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from Wikipedia, the free encyclopedia


Quarks are one of the two basic constituents of matter in the Standard Model of particle physics. (The others are leptons.) Antiparticles of quarks are called antiquarks.

Quarks and antiquarks are the only fundamental particles that interact through all four of the fundamental forces.

An important property of quarks is called confinement, which states that individual quarks are not seen because they are always confined inside subatomic particles called hadrons (e.g., protons and neutrons); an exception is the top quark, which decays so quickly that it does not hadronize, and can therefore be observed more directly via its decay products.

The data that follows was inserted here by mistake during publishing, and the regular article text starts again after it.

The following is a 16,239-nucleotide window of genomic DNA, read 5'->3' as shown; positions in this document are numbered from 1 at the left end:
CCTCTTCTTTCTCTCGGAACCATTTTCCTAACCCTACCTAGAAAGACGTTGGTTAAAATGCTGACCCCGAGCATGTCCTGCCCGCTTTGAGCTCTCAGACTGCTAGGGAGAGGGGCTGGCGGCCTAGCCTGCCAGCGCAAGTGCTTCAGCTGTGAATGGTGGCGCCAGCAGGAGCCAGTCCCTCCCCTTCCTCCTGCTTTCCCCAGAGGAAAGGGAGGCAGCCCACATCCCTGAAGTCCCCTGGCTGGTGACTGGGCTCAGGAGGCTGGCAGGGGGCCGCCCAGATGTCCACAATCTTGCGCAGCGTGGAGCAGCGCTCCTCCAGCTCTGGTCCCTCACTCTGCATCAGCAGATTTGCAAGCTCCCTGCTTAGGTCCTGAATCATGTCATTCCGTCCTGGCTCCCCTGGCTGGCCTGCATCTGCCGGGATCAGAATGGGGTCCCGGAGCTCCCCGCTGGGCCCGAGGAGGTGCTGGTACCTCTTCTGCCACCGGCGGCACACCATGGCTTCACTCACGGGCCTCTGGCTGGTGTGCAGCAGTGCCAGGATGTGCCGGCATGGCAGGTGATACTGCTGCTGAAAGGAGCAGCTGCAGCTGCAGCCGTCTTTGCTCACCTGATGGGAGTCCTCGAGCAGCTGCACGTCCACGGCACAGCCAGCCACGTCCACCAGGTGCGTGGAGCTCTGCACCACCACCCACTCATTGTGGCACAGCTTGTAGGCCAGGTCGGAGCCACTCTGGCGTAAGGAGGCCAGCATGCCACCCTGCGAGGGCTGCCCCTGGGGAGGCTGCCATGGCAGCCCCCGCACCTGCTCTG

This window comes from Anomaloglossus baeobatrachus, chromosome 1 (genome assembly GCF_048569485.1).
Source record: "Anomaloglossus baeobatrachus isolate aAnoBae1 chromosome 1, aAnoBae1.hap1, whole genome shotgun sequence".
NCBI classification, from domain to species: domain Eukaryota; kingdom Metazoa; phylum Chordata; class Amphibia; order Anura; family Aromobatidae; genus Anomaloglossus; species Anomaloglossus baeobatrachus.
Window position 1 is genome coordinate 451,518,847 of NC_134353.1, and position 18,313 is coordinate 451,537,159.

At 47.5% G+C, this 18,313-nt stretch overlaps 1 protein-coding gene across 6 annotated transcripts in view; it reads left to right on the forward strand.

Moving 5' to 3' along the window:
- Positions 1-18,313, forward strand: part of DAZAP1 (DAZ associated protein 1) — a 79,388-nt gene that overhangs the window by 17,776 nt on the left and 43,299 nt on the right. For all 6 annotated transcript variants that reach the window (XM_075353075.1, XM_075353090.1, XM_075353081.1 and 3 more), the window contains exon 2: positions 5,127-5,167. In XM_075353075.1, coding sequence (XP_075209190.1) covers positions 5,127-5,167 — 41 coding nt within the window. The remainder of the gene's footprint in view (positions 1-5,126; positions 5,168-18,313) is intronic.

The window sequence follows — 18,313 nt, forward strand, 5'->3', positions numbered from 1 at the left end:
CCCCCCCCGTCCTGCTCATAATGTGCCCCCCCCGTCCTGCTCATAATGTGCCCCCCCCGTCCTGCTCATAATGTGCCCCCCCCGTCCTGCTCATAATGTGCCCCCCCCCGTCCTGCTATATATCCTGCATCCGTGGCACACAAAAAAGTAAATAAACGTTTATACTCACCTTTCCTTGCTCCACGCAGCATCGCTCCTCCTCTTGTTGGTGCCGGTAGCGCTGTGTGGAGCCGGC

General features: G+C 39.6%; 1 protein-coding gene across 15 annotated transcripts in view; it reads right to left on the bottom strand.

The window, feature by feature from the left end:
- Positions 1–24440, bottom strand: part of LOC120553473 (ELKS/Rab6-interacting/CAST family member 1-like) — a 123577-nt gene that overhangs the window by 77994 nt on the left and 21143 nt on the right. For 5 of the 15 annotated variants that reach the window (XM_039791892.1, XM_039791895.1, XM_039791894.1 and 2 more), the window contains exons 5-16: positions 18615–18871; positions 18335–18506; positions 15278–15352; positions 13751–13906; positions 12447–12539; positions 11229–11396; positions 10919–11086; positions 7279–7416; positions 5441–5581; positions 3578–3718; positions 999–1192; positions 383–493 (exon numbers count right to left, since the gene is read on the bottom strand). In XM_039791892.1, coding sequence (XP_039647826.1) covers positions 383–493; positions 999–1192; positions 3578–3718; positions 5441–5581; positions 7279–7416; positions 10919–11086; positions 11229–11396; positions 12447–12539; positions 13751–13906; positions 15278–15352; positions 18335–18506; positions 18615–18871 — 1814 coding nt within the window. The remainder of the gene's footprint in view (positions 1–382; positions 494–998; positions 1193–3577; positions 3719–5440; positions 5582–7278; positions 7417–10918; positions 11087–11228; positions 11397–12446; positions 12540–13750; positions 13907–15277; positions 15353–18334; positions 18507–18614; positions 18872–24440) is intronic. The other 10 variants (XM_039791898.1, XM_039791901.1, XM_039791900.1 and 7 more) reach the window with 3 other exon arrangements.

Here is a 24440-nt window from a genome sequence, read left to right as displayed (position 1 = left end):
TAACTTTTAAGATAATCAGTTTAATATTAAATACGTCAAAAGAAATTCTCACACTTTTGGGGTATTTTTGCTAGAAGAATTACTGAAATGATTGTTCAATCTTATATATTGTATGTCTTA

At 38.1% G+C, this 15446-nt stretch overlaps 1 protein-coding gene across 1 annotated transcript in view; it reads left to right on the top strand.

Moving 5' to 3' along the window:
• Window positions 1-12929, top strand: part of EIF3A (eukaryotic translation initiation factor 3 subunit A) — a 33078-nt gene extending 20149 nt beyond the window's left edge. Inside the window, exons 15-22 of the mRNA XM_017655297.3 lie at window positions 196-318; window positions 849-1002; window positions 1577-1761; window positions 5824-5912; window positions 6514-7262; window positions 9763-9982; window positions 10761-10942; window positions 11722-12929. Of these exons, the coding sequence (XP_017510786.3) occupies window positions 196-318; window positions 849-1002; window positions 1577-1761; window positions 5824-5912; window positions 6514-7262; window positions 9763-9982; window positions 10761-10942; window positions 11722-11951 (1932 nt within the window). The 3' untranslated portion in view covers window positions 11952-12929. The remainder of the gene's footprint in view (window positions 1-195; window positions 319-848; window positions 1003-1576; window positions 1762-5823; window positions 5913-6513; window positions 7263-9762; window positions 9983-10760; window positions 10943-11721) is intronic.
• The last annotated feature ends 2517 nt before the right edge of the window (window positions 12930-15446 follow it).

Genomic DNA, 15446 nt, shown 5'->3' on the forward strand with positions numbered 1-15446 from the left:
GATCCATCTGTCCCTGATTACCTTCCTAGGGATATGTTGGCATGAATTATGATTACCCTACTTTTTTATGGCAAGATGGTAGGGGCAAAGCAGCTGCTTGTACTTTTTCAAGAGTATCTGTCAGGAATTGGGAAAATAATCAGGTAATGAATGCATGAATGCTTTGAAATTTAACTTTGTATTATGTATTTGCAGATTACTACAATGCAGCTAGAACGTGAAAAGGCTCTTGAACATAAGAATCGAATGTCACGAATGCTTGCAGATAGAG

Confinement began as an experimental observation, and is expected to follow from the modern theory of strong interactions, called quantum chromodynamics.

Note:   The above text is excerpted from the Wikipedia article "Quark", which has been released under the GNU Free Documentation License.
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